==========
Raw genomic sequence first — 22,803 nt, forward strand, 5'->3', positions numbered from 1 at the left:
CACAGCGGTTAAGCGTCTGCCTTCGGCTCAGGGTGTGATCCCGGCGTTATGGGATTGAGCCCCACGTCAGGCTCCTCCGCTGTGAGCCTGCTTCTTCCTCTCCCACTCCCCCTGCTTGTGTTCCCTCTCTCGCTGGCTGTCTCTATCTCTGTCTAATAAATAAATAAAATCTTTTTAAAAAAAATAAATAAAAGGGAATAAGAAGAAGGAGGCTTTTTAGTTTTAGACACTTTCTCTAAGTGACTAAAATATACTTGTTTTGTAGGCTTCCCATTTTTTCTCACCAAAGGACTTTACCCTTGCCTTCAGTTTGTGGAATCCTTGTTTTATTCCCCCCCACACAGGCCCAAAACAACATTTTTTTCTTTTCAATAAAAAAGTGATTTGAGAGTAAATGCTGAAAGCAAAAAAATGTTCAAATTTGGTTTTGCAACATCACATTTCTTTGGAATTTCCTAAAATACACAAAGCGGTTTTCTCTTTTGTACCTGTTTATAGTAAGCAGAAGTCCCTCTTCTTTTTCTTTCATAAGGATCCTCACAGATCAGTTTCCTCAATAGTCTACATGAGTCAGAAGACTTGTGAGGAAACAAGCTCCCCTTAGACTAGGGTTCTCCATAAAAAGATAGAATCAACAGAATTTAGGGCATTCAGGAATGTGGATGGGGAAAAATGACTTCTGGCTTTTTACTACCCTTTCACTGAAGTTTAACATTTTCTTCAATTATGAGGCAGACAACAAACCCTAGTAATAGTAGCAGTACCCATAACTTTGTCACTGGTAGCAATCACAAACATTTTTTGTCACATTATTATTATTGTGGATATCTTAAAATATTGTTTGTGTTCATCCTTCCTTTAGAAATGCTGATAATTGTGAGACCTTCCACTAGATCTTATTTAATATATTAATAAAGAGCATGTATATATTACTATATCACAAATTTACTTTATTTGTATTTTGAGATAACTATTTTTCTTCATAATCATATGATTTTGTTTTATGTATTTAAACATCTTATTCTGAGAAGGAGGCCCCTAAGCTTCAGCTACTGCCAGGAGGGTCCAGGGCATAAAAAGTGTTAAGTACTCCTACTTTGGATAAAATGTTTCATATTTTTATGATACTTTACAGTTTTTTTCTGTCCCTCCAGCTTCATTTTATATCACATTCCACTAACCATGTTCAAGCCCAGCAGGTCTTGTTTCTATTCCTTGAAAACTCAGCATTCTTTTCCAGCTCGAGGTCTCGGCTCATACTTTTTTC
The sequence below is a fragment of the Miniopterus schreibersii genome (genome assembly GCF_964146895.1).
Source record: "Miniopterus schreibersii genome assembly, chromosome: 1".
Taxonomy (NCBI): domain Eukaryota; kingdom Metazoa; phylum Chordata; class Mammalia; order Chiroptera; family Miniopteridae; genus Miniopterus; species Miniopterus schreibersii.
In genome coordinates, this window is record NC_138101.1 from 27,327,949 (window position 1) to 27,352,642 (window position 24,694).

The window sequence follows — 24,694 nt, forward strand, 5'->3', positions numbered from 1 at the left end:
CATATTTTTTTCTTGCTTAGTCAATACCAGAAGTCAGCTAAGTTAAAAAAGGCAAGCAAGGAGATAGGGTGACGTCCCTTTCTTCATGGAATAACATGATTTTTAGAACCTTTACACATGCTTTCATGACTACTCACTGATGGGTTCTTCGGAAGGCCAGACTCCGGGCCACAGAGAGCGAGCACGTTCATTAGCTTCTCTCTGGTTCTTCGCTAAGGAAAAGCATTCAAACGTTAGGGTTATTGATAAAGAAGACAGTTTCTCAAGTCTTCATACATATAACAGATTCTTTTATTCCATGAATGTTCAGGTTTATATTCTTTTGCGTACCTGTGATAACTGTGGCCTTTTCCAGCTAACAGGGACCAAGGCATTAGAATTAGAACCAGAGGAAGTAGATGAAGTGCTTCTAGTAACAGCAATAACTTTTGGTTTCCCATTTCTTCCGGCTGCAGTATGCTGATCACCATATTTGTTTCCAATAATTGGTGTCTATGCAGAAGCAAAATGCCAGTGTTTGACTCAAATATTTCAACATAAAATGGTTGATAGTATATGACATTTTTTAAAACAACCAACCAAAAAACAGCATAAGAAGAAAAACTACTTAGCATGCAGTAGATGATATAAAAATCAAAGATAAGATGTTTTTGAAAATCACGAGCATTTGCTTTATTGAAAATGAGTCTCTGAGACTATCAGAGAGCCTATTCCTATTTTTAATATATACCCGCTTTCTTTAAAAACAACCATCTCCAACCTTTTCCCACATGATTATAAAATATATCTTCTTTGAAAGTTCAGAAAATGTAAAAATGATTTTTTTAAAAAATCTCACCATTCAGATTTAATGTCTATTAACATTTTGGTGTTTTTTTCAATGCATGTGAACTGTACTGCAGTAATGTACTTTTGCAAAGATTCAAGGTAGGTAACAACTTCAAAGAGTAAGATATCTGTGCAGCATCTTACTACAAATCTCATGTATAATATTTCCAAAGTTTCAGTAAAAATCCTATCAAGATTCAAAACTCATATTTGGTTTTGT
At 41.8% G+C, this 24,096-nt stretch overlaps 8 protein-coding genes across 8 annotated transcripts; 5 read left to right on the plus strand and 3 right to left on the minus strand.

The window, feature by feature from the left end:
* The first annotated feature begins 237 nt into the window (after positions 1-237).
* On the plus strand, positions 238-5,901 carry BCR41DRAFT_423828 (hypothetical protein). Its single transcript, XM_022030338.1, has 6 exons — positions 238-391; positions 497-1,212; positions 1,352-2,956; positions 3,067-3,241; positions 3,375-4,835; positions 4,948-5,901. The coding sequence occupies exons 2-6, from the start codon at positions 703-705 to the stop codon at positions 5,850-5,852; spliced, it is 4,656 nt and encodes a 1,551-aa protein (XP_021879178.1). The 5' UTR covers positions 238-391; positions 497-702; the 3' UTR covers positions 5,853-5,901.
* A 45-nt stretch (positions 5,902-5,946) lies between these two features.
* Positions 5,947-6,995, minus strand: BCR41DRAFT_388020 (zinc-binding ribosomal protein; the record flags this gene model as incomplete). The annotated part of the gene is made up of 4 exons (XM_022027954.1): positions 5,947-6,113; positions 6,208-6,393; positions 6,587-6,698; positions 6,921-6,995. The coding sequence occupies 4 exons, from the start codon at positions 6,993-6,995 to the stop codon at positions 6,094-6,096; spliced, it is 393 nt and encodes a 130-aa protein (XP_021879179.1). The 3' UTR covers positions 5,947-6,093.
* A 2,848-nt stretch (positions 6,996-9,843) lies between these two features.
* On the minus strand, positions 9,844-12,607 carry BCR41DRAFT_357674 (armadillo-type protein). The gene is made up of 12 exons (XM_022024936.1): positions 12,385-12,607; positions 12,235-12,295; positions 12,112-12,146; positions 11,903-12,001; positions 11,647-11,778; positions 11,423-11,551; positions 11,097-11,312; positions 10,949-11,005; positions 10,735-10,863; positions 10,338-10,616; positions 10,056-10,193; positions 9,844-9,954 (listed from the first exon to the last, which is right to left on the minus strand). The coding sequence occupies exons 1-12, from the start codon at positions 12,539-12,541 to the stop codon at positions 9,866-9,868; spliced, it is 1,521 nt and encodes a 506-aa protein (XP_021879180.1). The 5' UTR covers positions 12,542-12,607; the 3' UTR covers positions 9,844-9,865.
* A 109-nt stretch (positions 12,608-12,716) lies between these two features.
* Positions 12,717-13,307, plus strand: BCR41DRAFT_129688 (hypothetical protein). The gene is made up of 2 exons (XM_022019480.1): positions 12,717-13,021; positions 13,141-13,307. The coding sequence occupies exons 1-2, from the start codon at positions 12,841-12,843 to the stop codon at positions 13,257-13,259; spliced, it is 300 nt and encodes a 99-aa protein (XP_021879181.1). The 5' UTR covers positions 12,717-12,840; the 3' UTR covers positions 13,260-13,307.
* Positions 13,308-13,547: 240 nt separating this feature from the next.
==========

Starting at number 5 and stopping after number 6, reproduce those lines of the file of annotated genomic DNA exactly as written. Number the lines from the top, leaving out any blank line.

Taxonomy (NCBI): domain Eukaryota; kingdom Metazoa; phylum Chordata; class Mammalia; order Chiroptera; family Miniopteridae; genus Miniopterus; species Miniopterus schreibersii.
In genome coordinates, this window is record NC_138101.1 from 27,327,949 (window position 1) to 27,352,642 (window position 24,694).